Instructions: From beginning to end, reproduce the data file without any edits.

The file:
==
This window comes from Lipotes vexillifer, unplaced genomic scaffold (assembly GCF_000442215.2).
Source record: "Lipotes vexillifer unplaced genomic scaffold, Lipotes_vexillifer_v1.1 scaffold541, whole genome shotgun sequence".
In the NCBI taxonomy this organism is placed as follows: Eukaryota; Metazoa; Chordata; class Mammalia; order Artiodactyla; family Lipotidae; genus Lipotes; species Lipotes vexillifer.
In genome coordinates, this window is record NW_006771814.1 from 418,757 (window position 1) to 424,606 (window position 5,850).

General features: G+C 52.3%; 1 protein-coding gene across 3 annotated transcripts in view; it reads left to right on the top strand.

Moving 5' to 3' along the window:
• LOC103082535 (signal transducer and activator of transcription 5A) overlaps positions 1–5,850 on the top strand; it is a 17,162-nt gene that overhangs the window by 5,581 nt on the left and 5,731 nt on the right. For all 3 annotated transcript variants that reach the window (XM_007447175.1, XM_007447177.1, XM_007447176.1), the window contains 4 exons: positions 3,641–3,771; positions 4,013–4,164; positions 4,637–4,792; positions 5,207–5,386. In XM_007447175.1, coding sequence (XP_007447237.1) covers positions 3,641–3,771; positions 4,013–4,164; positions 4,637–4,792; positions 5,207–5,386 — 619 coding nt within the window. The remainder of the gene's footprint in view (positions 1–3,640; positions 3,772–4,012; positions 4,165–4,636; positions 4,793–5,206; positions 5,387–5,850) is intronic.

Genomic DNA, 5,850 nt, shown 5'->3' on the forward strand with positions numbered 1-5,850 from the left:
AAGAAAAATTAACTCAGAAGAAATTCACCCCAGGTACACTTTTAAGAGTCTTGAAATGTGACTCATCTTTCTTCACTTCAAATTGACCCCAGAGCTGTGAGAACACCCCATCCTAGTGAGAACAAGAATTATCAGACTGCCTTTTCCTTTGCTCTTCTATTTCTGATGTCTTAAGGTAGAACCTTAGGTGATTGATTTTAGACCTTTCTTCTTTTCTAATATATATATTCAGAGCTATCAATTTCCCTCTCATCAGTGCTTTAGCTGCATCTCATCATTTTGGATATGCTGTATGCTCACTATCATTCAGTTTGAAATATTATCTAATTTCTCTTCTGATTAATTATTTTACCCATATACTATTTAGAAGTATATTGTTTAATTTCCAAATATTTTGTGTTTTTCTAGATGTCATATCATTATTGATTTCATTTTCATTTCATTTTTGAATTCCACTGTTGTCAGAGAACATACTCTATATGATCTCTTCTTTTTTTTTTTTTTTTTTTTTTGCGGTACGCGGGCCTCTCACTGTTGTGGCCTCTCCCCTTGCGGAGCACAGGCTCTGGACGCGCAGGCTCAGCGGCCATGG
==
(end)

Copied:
This window comes from Lipotes vexillifer, unplaced genomic scaffold (assembly GCF_000442215.2).
Source record: "Lipotes vexillifer unplaced genomic scaffold, Lipotes_vexillifer_v1.1 scaffold541, whole genome shotgun sequence".
In the NCBI taxonomy this organism is placed as follows: Eukaryota; Metazoa; Chordata; class Mammalia; order Artiodactyla; family Lipotidae; genus Lipotes; species Lipotes vexillifer.
In genome coordinates, this window is record NW_006771814.1 from 418,757 (window position 1) to 424,606 (window position 5,850).

General features: G+C 52.3%; 1 protein-coding gene across 3 annotated transcripts in view; it reads left to right on the top strand.

Moving 5' to 3' along the window:
• LOC103082535 (signal transducer and activator of transcription 5A) overlaps positions 1–5,850 on the top strand; it is a 17,162-nt gene that overhangs the window by 5,581 nt on the left and 5,731 nt on the right. For all 3 annotated transcript variants that reach the window (XM_007447175.1, XM_007447177.1, XM_007447176.1), the window contains 4 exons: positions 3,641–3,771; positions 4,013–4,164; positions 4,637–4,792; positions 5,207–5,386. In XM_007447175.1, coding sequence (XP_007447237.1) covers positions 3,641–3,771; positions 4,013–4,164; positions 4,637–4,792; positions 5,207–5,386 — 619 coding nt within the window. The remainder of the gene's footprint in view (positions 1–3,640; positions 3,772–4,012; positions 4,165–4,636; positions 4,793–5,206; positions 5,387–5,850) is intronic.

Genomic DNA, 5,850 nt, shown 5'->3' on the forward strand with positions numbered 1-5,850 from the left:
AAGAAAAATTAACTCAGAAGAAATTCACCCCAGGTACACTTTTAAGAGTCTTGAAATGTGACTCATCTTTCTTCACTTCAAATTGACCCCAGAGCTGTGAGAACACCCCATCCTAGTGAGAACAAGAATTATCAGACTGCCTTTTCCTTTGCTCTTCTATTTCTGATGTCTTAAGGTAGAACCTTAGGTGATTGATTTTAGACCTTTCTTCTTTTCTAATATATATATTCAGAGCTATCAATTTCCCTCTCATCAGTGCTTTAGCTGCATCTCATCATTTTGGATATGCTGTATGCTCACTATCATTCAGTTTGAAATATTATCTAATTTCTCTTCTGATTAATTATTTTACCCATATACTATTTAGAAGTATATTGTTTAATTTCCAAATATTTTGTGTTTTTCTAGATGTCATATCATTATTGATTTCATTTTCATTTCATTTTTGAATTCCACTGTTGTCAGAGAACATACTCTATATGATCTCTTCTTTTTTTTTTTTTTTTTTTTTTGCGGTACGCGGGCCTCTCACTGTTGTGGCCTCTCCCCTTGCGGAGCACAGGCTCTGGACGCGCAGGCTCAGCGGCCATGG